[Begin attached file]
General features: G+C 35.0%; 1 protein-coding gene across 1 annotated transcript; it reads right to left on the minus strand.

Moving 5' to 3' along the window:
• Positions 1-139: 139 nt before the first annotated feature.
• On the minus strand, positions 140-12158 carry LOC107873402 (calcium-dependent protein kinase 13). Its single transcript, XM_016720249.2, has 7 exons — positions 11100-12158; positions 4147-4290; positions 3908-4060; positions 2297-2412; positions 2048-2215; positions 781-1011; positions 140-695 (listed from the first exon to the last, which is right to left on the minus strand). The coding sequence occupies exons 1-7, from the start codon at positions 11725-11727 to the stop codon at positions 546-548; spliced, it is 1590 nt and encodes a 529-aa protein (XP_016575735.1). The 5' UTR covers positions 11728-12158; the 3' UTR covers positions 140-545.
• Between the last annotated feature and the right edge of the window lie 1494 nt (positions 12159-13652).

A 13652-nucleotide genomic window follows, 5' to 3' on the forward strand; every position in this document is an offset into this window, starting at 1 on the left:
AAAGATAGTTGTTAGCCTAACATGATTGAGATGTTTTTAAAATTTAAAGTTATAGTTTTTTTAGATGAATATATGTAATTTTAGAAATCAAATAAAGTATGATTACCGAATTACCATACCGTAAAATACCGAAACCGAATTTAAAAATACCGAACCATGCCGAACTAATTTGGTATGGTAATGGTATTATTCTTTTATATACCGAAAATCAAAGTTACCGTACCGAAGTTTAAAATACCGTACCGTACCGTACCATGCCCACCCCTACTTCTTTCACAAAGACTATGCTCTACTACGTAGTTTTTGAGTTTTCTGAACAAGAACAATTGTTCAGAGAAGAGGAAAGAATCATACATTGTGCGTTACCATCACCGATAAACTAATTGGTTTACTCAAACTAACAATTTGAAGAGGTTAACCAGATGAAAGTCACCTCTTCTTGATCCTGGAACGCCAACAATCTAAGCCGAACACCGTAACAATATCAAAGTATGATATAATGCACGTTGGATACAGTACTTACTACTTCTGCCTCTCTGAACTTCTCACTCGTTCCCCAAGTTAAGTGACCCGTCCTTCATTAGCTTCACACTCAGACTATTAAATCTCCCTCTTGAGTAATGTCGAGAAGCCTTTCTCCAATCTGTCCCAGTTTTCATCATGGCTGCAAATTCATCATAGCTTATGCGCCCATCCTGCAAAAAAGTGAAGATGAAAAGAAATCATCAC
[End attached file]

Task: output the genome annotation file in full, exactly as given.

General features: G+C 35.0%; 1 protein-coding gene across 1 annotated transcript; it reads right to left on the minus strand.

Moving 5' to 3' along the window:
• Positions 1-139: 139 nt before the first annotated feature.
• On the minus strand, positions 140-12158 carry LOC107873402 (calcium-dependent protein kinase 13). Its single transcript, XM_016720249.2, has 7 exons — positions 11100-12158; positions 4147-4290; positions 3908-4060; positions 2297-2412; positions 2048-2215; positions 781-1011; positions 140-695 (listed from the first exon to the last, which is right to left on the minus strand). The coding sequence occupies exons 1-7, from the start codon at positions 11725-11727 to the stop codon at positions 546-548; spliced, it is 1590 nt and encodes a 529-aa protein (XP_016575735.1). The 5' UTR covers positions 11728-12158; the 3' UTR covers positions 140-545.
• Between the last annotated feature and the right edge of the window lie 1494 nt (positions 12159-13652).

A 13652-nucleotide genomic window follows, 5' to 3' on the forward strand; every position in this document is an offset into this window, starting at 1 on the left:
AAAGATAGTTGTTAGCCTAACATGATTGAGATGTTTTTAAAATTTAAAGTTATAGTTTTTTTAGATGAATATATGTAATTTTAGAAATCAAATAAAGTATGATTACCGAATTACCATACCGTAAAATACCGAAACCGAATTTAAAAATACCGAACCATGCCGAACTAATTTGGTATGGTAATGGTATTATTCTTTTATATACCGAAAATCAAAGTTACCGTACCGAAGTTTAAAATACCGTACCGTACCGTACCATGCCCACCCCTACTTCTTTCACAAAGACTATGCTCTACTACGTAGTTTTTGAGTTTTCTGAACAAGAACAATTGTTCAGAGAAGAGGAAAGAATCATACATTGTGCGTTACCATCACCGATAAACTAATTGGTTTACTCAAACTAACAATTTGAAGAGGTTAACCAGATGAAAGTCACCTCTTCTTGATCCTGGAACGCCAACAATCTAAGCCGAACACCGTAACAATATCAAAGTATGATATAATGCACGTTGGATACAGTACTTACTACTTCTGCCTCTCTGAACTTCTCACTCGTTCCCCAAGTTAAGTGACCCGTCCTTCATTAGCTTCACACTCAGACTATTAAATCTCCCTCTTGAGTAATGTCGAGAAGCCTTTCTCCAATCTGTCCCAGTTTTCATCATGGCTGCAAATTCATCATAGCTTATGCGCCCATCCTGCAAAAAAGTGAAGATGAAAAGAAATCATCAC